Sunday, September 14, 2008

B. AYRES

Yesterday evening we wanted to try one of the newly-opened restaurants on the Golden Mile. B. Ayres is a two-month old restaurant specializing in Argentine cuisine and as we are asado (grill) lovers, we were eager to check it out. The place is decorated simply but with eye-popping colours just like the facades of the buildings in Buenos Aires' La Boca neighborhood. There is a few outdoor tables plus a larger inner terrace, perfect for dining al fresco in the cooler months.

We were fairly sure of what we wanted so we quickly perused the menu. The selection was large with starters, salads, meats and also pasta section. Surprisingly, there was also cochinillo (suckling pig) listed on the menu along with some traditional seafood and fish dishes like rape (monkfish) and gambas (prawns) which are not Argentinean at all but Spanish. That should have been our warning signal.

In any case, we ordered some meat empanadas to start, the raviolis with spinach and ricotta for our son, the panciotti with aubergine and Scamorza cheese for my husband and a grilled entrecote for myself. The empanadas were hot and freshly-made and were good but weren't the traditional crispy, deep-fried empanadas that we were expecting. The pastas arrived were very good although the portions are a bit small (about 6 pieces per plate). My entrecote arrived served with three sauces - criolla (tomato and onion), chimichurri (herbs, oil and vinegar) and another of cilantro and oil. The meat was perfectly coked but obviously not on a parilla (charcoal or wood-fired grill) and wasn't an entrecote (rib-eye) at all but a thick sirloin which is more of a Spanish meat cut. The accompanying sauces were fine but not authentic in any way - the chimichurri was flavoured with paprika and chili and the cilantro oil was a random addition and not typically served in Argentina. Although the meat was good, the actual effect was just having a good steak in a continental/Spanish restaurant and not at all an authentic Argentine meal which is what the restaurant promotes. To end the meal, we risked to order a classic Argentine dessert of panqueque con dulce de leche - it was two cold crepes presented in a funky way stuffed with dulce de leche that wasn't melted and hot over a plate decorated with chocolate and fruit syrup - a mix-up of flavours that wasn't a panqueque con dulce de leche at all!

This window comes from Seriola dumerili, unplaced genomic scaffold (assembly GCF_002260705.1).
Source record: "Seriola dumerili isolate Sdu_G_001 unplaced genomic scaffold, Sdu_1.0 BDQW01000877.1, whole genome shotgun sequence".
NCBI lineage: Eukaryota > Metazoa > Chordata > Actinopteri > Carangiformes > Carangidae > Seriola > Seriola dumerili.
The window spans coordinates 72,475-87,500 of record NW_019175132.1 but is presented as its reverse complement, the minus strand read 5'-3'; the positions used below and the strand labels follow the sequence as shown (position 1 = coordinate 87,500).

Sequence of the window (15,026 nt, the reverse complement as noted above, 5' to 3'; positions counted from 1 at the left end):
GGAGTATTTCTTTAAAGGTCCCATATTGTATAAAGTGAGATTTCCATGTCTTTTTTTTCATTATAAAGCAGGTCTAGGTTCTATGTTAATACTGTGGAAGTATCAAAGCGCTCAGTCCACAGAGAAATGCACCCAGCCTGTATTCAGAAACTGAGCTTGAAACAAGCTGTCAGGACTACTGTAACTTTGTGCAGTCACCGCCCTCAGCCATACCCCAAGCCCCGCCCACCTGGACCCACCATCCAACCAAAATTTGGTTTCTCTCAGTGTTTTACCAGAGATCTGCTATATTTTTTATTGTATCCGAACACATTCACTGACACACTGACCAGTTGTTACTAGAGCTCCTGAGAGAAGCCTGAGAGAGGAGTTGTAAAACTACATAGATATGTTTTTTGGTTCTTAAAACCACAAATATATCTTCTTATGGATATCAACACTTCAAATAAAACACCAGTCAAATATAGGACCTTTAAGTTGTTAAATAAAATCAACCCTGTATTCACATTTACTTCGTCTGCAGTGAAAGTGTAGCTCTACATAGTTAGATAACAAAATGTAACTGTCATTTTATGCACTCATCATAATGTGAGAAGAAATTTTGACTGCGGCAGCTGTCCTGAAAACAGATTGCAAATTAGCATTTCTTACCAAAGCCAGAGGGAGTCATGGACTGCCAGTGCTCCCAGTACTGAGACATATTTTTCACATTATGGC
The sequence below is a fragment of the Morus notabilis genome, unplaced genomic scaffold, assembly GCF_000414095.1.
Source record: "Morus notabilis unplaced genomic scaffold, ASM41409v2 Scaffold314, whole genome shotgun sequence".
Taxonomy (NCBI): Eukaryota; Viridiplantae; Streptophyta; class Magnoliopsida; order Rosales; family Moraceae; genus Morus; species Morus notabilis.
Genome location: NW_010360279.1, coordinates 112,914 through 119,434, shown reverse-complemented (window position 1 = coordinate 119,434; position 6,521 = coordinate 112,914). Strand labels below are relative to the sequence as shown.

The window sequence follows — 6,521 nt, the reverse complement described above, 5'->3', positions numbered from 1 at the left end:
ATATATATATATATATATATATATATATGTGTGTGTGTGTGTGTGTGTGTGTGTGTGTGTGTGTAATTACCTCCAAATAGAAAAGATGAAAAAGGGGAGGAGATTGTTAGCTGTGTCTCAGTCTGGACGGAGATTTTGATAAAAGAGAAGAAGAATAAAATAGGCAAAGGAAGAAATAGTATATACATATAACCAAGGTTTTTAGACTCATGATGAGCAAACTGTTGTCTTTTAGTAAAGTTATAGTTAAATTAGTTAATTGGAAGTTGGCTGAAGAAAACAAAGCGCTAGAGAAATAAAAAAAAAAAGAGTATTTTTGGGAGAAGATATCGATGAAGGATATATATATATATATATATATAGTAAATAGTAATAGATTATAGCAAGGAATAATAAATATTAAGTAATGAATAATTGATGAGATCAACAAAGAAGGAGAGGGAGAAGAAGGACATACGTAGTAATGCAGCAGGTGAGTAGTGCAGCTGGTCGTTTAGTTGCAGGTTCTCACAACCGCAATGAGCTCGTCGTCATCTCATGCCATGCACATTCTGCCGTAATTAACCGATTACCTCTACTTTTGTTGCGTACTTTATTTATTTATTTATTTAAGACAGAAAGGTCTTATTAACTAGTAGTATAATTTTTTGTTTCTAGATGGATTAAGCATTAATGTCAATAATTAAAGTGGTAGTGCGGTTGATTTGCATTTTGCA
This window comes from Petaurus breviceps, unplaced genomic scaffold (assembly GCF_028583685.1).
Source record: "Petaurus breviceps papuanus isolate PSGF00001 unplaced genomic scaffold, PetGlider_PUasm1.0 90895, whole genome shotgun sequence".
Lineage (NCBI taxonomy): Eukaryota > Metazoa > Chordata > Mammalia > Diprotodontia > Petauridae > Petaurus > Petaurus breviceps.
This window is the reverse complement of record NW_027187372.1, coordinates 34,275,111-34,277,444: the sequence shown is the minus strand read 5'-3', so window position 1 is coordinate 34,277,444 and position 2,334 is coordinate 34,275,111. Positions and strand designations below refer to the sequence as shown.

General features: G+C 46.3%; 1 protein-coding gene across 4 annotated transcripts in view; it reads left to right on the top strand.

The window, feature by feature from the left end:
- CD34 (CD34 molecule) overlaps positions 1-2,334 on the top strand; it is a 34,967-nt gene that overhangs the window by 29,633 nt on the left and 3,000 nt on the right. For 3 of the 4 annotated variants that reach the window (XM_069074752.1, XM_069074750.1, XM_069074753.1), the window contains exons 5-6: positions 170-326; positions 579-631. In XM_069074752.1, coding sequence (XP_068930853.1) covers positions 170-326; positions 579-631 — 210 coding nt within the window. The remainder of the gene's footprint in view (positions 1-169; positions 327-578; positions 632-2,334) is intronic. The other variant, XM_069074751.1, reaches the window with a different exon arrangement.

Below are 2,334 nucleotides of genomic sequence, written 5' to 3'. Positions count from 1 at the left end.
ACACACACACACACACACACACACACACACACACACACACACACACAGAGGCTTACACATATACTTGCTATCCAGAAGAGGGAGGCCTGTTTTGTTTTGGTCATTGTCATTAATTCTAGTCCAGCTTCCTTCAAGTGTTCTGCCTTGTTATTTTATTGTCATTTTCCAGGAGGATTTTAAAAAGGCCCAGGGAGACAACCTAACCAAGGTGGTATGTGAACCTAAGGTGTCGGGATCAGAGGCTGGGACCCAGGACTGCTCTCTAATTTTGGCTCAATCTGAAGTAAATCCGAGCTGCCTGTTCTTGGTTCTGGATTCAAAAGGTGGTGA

Was the meal horrible? Not at all, but it was disappointing nevertheless after all the hype and expectation we had of having a traditional Argentine dinner. Next time, we'll stick to our tried and tested favourite Clerico in downtown Marbella instead. At least there, you know what you're going to get and it'll be Argentinean all the way. Otherwise, if you want to have a decent meal, then go to B.Ayres where you can have one but it won't be Argentine in any way.

7 comments:

Miguel said...

I wish they had an Argentinian restaurant in Manila

Anonymous said...

I´ve been at Bayres 2 weeks ago and i must say that a had a wonderfull dinner with my husband.. I read your comment about the meat not been cooked on a charcoal grill and it surprised me because that was exactly what caught my attention that night; the massive charcoal grill that i consider nothing but a work of art.
A little correction. Rape translates as Monkfish not as violación.

Gourmet Traveller said...

Hi Miguel,
Guess it's something that someone will open eventually. Let me know if they do.

G.T.

Hi Anonymous,

Lucky that you had a good dinner. I didn't say that our dinner was bad, just not Argentinean. (Although the panqueque was definitely bad).

As for the rape, it is translated as monkfish - where did you see "violacion"?

G.T.

Tim said...

In my opinion the two best Argentinian Parilla restaurants on the coast are: Estilo Campo, in Fuengirola on fish alley, ask for Fernando to wait on you! and El Relinque near Sotogrande in Pueblo Nuevo.

Gourmet Traveller said...

Thanks for the tip Tim! We had heard about the one in Sotogrande but no one could explain where it was exactly. My husband will be happy to know that there is another Argentine restaurant to try nearby. Maybe we'll got this weekend.

G.T.

El Gordo said...

Although we have fried empanadas in Argentina (Empanadas suflé) most of our empanadas are oven baked. Our most famous ones are the empanadas from San Juan (oven baked) and the empanadas from Salta (oven baked). They are usually small.

Cheers! ElGordo.

Gourmet Traveller said...

Thanks for checking in "El Gordo" (love your moniker, so Argentinean). I've heard about the empanadas de Salta though not the ones of San Juan. As for empanadas sufle - they're my favorite or amybe I just haven't tried an incredible baked empanada yet. Any tips on where to get the best baked empanadas in B.A.?